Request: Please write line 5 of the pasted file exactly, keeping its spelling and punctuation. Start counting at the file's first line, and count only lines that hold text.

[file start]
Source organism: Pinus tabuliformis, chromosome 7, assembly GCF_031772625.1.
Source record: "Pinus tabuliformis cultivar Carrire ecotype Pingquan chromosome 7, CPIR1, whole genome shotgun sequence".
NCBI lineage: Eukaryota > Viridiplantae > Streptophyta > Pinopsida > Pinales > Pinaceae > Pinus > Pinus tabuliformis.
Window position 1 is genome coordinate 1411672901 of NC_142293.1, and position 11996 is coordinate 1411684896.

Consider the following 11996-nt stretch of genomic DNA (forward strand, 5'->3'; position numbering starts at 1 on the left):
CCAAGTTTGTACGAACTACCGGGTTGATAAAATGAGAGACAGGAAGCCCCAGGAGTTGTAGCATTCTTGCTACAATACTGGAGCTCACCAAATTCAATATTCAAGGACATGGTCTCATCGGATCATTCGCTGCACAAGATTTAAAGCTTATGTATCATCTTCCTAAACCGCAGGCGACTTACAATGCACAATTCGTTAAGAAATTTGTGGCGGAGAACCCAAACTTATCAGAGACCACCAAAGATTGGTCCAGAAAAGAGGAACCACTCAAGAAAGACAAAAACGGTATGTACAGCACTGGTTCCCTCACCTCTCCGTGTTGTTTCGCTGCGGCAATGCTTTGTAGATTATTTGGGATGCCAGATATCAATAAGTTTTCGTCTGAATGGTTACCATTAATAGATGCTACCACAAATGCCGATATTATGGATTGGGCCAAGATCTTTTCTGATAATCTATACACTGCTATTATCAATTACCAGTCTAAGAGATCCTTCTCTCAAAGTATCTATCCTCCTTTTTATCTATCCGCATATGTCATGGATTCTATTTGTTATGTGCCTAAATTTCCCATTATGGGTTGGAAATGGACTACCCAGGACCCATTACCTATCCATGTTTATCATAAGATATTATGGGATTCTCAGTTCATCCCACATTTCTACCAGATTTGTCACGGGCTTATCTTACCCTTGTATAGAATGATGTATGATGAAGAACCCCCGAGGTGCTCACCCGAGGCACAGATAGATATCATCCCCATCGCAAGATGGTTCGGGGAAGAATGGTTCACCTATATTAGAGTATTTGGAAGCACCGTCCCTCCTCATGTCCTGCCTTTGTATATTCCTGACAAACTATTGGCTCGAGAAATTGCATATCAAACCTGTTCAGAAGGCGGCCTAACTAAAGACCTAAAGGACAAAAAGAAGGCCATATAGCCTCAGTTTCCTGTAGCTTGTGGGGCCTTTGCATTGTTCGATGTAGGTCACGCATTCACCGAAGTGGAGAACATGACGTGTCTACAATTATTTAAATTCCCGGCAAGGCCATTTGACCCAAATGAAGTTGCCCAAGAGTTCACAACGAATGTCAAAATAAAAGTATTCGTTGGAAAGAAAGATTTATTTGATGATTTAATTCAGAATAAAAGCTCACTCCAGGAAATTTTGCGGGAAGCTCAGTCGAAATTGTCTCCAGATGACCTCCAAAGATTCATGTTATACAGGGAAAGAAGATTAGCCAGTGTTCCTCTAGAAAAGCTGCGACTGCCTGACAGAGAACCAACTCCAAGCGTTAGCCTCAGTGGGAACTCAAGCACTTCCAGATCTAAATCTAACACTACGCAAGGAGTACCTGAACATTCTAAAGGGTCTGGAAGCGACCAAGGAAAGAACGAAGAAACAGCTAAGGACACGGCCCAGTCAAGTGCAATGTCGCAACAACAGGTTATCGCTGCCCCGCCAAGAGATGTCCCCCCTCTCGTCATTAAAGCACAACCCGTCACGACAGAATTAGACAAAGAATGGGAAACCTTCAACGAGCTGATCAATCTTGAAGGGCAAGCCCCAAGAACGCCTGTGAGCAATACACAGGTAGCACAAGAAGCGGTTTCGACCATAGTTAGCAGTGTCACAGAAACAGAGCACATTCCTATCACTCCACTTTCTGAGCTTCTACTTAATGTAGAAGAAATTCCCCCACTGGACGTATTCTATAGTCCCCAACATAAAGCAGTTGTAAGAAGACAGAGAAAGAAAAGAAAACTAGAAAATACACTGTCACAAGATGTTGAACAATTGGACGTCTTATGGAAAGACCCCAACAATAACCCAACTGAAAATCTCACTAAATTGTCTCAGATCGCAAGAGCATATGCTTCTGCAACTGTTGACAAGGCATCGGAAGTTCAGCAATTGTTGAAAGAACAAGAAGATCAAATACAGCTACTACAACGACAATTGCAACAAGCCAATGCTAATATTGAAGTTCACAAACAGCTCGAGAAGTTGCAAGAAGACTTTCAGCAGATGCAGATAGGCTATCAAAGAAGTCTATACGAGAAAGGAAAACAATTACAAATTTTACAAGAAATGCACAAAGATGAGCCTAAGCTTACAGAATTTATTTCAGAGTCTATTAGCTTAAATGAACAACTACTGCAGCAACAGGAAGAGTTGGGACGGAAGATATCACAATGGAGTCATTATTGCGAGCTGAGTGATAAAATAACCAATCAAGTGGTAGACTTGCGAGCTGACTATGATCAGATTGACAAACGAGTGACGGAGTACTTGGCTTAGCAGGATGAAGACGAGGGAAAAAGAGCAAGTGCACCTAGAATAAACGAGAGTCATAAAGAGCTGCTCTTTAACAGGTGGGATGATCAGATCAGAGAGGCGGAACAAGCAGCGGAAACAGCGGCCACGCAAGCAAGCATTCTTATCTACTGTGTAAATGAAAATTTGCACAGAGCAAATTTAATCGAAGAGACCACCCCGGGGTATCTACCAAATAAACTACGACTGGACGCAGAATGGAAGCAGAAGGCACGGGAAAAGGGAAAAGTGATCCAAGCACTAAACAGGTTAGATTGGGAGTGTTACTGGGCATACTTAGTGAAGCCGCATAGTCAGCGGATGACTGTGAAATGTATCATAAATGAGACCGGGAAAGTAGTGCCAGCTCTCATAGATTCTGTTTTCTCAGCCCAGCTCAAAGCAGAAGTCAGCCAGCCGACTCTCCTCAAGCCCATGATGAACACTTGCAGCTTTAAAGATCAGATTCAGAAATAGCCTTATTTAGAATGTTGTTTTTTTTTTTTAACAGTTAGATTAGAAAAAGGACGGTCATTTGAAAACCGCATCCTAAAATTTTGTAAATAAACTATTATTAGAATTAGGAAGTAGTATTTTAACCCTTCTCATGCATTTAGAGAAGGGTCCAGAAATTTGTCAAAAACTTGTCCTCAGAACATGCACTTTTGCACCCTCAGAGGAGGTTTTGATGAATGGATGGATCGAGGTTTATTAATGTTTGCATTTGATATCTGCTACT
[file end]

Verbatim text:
Consider the following 11996-nt stretch of genomic DNA (forward strand, 5'->3'; position numbering starts at 1 on the left):